I Really Exist

Posted by Prince Gomolvilas
ON Thursday, July 03, 2008
Laundromat writer/director Edward Gunawan e-mailed me this morning to say, "I am very proud to announce that Laundromat is your first IMDb credit!" Who would've thought my IMDb cherry would've been popped with an acting credit? WHAT?! Living in L.A. is CRAZY!

The film, incidentally, will be part of a shorts program (yikes!) at Outfest on July 12, 2008, in L.A. I'll be there, in case you want to watch me cringe at my own performance. I mean, people have come up to tell me how great I am and everything, and they're genuine about it, but I don't know. I watch the other actors and they seem so natural and understated, and I have never been known for understatement in any aspect of my life. Well, it is what it is.

My first IMDb credit really should've been Mulholland Drive Support Group. That short made a big online splash some years ago, long before this thing called YouTube—raking in tons of views (relatively, for 2002), front-page promotion on IFILM (now Spike), rave reviews online, long discussion threads, and personal e-mails from people in like Argentina and France. It was NUTS, especially for that time. But IMDb never logged it.

For the 11 people who haven't seen it yet, here it is in its entirety (it's brilliant, but only really brilliant if you've seen David Lynch's Mulholland Drive):

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5 Comments

  1. Peter Varvel Said,

    Hurray! And congratulations!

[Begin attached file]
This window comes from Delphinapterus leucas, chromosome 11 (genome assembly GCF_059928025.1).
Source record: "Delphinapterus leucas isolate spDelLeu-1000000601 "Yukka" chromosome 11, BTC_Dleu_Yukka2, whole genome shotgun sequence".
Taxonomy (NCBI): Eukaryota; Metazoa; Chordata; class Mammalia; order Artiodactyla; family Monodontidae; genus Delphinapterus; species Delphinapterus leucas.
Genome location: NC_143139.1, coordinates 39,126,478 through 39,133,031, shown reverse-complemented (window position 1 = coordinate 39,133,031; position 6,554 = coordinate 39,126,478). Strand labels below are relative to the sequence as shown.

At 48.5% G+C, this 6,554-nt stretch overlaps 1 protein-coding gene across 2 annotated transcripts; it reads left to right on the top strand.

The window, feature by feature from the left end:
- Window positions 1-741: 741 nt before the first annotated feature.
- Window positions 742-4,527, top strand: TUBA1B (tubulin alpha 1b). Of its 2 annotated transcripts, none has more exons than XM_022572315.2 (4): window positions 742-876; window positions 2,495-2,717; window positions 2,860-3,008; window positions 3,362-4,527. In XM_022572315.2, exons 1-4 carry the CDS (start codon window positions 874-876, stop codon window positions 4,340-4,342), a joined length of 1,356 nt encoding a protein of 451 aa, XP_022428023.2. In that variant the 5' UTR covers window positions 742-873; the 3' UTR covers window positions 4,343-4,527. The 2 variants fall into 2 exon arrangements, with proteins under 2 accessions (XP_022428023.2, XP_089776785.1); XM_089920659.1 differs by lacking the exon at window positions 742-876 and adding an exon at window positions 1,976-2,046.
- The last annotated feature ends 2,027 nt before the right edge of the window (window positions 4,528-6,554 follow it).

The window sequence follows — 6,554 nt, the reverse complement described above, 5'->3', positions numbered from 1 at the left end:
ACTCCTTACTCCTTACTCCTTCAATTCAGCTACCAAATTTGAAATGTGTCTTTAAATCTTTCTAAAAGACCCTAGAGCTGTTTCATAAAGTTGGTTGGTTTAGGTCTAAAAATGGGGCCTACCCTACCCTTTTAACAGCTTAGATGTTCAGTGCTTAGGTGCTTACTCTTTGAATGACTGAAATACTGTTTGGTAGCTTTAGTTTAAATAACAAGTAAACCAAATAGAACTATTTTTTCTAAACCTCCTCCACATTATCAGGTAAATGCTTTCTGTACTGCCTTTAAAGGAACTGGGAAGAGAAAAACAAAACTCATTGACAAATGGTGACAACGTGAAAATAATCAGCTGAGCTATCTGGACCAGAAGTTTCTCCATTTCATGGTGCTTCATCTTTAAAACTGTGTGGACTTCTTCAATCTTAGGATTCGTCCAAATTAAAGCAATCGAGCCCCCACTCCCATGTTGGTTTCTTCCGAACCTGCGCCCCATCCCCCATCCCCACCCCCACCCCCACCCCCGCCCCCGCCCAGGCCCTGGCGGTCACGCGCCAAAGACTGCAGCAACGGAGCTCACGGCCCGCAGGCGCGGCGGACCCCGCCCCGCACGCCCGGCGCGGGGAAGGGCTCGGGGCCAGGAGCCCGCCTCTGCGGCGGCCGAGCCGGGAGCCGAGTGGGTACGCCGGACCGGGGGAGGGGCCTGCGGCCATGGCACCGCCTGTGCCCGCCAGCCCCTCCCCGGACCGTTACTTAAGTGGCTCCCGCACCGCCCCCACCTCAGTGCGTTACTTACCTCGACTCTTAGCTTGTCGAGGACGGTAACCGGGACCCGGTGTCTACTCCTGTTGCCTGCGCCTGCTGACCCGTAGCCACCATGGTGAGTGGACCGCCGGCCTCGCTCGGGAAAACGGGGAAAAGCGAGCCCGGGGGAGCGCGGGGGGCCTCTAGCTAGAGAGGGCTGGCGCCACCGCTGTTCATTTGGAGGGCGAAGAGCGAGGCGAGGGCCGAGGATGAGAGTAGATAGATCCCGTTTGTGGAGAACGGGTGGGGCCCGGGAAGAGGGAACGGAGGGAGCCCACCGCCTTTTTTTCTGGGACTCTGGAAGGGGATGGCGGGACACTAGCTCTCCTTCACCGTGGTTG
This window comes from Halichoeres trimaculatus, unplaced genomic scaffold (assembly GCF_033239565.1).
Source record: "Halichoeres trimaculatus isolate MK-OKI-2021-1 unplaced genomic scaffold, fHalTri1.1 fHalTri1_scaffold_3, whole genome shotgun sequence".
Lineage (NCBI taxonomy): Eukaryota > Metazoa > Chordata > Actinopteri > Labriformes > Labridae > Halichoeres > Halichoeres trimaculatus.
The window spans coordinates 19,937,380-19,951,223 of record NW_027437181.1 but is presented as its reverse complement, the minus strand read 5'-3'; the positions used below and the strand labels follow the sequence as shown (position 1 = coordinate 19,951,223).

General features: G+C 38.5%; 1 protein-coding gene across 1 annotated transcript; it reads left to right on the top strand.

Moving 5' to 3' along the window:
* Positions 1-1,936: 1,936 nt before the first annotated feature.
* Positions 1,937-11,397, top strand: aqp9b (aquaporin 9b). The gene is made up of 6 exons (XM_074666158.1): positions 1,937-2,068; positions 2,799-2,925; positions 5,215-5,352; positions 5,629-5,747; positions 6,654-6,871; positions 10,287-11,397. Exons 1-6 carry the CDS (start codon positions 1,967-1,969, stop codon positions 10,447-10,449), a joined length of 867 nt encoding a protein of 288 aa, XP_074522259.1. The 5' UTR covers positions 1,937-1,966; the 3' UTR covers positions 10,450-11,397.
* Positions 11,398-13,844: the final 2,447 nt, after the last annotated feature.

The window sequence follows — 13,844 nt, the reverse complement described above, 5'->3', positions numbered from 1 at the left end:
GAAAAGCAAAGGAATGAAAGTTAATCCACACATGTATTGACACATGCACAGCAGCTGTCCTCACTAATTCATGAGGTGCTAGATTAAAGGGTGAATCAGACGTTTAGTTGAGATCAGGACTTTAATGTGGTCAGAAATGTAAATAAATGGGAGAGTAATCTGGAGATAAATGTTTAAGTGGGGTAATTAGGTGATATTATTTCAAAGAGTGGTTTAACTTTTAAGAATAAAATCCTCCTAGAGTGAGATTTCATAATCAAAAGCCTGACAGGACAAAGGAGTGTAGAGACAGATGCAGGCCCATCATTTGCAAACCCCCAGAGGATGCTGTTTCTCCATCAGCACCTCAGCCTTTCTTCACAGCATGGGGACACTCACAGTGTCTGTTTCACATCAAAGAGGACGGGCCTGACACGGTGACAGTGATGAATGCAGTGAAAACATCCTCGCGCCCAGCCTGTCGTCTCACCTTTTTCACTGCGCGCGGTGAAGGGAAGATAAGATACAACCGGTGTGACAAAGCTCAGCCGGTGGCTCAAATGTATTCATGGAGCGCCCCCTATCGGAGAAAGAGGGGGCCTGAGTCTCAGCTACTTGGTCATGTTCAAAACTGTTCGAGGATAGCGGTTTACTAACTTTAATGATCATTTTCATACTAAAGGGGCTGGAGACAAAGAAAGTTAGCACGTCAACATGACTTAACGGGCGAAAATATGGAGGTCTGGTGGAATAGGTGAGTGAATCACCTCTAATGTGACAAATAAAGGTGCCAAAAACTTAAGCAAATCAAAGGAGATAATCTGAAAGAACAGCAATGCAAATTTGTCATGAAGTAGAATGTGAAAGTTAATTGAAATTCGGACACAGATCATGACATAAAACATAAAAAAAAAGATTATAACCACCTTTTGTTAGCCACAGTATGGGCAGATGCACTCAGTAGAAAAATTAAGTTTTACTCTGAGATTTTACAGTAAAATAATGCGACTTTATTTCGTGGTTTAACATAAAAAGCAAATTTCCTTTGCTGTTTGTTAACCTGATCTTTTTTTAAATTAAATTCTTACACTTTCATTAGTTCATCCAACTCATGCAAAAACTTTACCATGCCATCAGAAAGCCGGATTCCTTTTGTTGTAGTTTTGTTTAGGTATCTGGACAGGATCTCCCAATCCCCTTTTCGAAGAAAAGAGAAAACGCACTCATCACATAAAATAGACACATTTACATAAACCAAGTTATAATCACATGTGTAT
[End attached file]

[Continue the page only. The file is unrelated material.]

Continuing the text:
I look forward to seeing "you play the perfect little faggot."
    (I can just hear Judy Tenuta's voice in my head saying, "Yeah, like THAT'S a stretch").

    Oh-oh-oh! KYOKO!

     

  2. William Said,

    MULHOLLAND DRIVE *SPOILER ALERT*: Okay, so Naomi Watts plays a debauched small-time actress who is consumed by guilt after putting a hit out on her lover, a big movie star who is having an affair with her male director. But on what turns out to be the final night of her life, Naomi's character has a dream. It is her subconscious mind trying to redeem her own self-image. She dreams that she is Betty, a wide-eyed goody-two-shoes who has just come to LA from Montana with hopes of becoming a movie star. In the dream, she befriends a busty amnesiac, and they spend the rest of the dream trying to uncover the amnesiac's identity. Betty embarks on a Nancy Drew-style mystery, but the mystery becomes byzantine and enigmatic because real-world Naomi cannot bear to face the truth, i.e., that the busty woman is her lover whom she has murdered. Reality encroaches on the dream ever more aggressively, with Naomi's subconscious working hard -- as hard as I'm going to work Prince G's cock someday -- to spin every real-life detail into an enigma and to maintain Naomi's image of herself as virtuous and innocent. However, the subconscious fails to shield Naomi from her tormented reality, and her dream gradually becomes a mirror of her real life. The only thing separating her from the truth is that her dream constantly refers her to a debauched actress named Diane Selwyn, who, not coincidentally has put a hit out on her own lover. Ultimately, Naomi's character wakes up and realizes the truth of her existence: she's not Betty, she's Diane Selwyn. Consumed by guilt and self-loathing, Naomi's real-world character commits suicide. What's so complicated about that?

     

  3. "...as hard as I'm going to work Prince G's cock someday..."

    ...Boy, we're way past the point of innocent innuendo on this blog, aren't we?

     

  4. Peter, I love how you can capture Judy Tenuta's voice via the written word!

     

  5. michael_karo Said,

    are you spending the evening deciding what picture of yourself to upload to imdb?

     



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